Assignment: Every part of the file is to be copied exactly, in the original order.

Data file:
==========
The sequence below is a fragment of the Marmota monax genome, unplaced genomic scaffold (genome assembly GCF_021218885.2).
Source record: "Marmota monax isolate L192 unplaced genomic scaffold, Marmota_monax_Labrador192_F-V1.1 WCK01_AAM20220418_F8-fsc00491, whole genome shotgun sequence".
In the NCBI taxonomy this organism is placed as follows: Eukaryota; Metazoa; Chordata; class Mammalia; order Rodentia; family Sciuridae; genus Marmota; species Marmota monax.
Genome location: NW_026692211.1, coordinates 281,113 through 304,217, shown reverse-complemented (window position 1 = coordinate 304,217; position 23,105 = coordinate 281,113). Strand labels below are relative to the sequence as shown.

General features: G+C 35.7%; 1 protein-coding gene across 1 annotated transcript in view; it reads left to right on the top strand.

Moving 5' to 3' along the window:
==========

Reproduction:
The sequence below is a fragment of the Marmota monax genome, unplaced genomic scaffold (genome assembly GCF_021218885.2).
Source record: "Marmota monax isolate L192 unplaced genomic scaffold, Marmota_monax_Labrador192_F-V1.1 WCK01_AAM20220418_F8-fsc00491, whole genome shotgun sequence".
In the NCBI taxonomy this organism is placed as follows: Eukaryota; Metazoa; Chordata; class Mammalia; order Rodentia; family Sciuridae; genus Marmota; species Marmota monax.
Genome location: NW_026692211.1, coordinates 281,113 through 304,217, shown reverse-complemented (window position 1 = coordinate 304,217; position 23,105 = coordinate 281,113). Strand labels below are relative to the sequence as shown.

General features: G+C 35.7%; 1 protein-coding gene across 1 annotated transcript in view; it reads left to right on the top strand.

Moving 5' to 3' along the window: